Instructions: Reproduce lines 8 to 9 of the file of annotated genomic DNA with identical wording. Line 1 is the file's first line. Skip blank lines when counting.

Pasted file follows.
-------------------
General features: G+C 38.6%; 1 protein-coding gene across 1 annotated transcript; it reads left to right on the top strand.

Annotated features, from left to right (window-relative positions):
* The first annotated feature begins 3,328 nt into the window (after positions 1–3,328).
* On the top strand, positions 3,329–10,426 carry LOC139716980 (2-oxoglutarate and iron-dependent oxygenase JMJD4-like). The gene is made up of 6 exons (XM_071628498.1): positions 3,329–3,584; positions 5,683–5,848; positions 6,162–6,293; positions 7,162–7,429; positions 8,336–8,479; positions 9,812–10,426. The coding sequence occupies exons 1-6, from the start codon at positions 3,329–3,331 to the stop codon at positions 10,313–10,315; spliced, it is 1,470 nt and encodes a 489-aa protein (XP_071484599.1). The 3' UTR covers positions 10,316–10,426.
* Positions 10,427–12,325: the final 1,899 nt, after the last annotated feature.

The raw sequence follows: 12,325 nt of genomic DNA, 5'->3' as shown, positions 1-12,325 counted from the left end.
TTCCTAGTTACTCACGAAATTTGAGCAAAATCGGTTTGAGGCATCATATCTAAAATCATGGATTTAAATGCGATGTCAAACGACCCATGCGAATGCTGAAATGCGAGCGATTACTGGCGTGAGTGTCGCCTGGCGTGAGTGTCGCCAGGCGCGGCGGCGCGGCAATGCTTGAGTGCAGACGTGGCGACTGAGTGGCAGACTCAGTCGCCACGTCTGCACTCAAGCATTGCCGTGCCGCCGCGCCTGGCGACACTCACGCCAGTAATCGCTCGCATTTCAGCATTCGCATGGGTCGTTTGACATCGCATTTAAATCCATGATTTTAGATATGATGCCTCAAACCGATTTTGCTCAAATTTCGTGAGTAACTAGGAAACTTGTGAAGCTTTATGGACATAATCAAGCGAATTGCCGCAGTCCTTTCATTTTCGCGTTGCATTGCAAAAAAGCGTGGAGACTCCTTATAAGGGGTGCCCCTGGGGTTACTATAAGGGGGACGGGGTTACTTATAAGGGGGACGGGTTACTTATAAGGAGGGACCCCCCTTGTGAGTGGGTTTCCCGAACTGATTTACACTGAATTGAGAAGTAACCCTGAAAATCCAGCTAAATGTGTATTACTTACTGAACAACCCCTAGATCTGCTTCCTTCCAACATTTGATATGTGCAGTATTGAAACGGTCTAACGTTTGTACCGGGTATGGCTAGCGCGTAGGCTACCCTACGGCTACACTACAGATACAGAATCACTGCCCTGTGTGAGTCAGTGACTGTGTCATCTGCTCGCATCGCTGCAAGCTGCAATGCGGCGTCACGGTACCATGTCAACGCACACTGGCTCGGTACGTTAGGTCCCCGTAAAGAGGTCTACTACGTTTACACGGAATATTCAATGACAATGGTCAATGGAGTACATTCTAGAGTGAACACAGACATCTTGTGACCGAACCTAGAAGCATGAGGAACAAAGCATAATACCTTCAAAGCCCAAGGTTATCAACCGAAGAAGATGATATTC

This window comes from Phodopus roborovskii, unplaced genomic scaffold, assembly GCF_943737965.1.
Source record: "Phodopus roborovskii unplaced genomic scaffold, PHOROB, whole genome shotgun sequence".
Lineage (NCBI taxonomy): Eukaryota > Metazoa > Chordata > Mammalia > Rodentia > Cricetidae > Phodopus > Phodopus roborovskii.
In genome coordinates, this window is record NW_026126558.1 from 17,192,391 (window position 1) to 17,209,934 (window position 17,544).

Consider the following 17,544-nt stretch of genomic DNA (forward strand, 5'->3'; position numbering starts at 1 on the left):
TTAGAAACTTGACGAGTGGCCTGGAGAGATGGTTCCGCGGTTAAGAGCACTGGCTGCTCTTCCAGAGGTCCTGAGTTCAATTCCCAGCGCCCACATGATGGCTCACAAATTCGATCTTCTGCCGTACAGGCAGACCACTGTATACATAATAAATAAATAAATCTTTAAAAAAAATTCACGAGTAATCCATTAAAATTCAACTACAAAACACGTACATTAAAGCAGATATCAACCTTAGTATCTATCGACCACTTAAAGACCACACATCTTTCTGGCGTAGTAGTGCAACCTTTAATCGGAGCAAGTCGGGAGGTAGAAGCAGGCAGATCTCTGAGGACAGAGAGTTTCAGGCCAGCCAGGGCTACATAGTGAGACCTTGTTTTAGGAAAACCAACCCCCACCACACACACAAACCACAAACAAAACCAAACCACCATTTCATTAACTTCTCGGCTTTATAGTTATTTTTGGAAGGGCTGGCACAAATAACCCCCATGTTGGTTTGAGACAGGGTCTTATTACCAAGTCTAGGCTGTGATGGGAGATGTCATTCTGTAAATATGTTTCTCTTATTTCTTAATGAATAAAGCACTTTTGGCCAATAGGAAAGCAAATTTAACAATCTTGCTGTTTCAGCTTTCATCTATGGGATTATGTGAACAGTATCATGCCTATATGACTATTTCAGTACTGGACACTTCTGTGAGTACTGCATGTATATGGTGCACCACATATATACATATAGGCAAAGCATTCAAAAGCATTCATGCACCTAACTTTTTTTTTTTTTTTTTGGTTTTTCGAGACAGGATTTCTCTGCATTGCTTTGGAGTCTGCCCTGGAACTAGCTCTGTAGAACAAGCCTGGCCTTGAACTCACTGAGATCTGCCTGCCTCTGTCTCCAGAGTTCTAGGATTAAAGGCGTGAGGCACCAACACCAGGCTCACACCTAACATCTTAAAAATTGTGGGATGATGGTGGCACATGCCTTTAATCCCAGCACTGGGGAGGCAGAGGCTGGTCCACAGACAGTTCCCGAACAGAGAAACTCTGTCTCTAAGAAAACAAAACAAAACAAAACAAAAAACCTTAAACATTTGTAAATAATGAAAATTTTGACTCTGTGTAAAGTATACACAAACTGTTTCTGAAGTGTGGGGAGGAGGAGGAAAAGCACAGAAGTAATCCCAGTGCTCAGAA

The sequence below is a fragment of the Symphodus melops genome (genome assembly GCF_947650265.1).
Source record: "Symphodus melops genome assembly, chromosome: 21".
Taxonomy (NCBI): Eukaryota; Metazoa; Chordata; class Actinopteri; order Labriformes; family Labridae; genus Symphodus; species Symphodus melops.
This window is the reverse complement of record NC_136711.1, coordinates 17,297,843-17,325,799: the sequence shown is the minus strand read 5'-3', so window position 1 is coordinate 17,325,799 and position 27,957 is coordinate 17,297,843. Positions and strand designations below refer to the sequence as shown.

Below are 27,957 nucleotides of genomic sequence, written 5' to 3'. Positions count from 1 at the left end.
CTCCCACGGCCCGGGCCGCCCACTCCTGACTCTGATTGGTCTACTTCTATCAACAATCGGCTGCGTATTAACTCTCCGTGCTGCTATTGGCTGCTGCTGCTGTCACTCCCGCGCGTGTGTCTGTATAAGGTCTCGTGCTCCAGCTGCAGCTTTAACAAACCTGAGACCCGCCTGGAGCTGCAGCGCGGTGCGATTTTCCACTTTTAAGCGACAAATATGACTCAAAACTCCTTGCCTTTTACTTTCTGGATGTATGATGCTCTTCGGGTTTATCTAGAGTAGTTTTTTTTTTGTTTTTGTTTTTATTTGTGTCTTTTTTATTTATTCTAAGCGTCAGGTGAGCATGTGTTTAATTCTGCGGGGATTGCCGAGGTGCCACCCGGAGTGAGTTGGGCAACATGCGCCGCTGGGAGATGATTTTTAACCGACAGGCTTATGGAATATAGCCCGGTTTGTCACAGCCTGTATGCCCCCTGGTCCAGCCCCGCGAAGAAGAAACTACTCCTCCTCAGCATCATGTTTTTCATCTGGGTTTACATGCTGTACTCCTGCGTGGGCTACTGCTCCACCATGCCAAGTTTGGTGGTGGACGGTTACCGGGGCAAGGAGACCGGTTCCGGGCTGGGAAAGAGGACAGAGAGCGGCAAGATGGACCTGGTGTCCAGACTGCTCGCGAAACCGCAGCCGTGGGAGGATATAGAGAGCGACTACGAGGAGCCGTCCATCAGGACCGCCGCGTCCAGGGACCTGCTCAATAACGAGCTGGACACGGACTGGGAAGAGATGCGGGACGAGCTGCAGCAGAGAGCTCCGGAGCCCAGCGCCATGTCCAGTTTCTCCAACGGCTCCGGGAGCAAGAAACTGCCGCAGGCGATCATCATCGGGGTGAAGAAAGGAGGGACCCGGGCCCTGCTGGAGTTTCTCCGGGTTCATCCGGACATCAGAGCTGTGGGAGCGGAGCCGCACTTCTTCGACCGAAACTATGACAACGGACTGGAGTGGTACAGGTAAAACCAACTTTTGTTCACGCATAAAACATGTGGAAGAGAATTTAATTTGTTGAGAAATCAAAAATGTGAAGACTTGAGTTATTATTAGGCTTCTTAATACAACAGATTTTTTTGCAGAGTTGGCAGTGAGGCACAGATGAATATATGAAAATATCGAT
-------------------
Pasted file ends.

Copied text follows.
This window comes from Phodopus roborovskii, unplaced genomic scaffold, assembly GCF_943737965.1.
Source record: "Phodopus roborovskii unplaced genomic scaffold, PHOROB, whole genome shotgun sequence".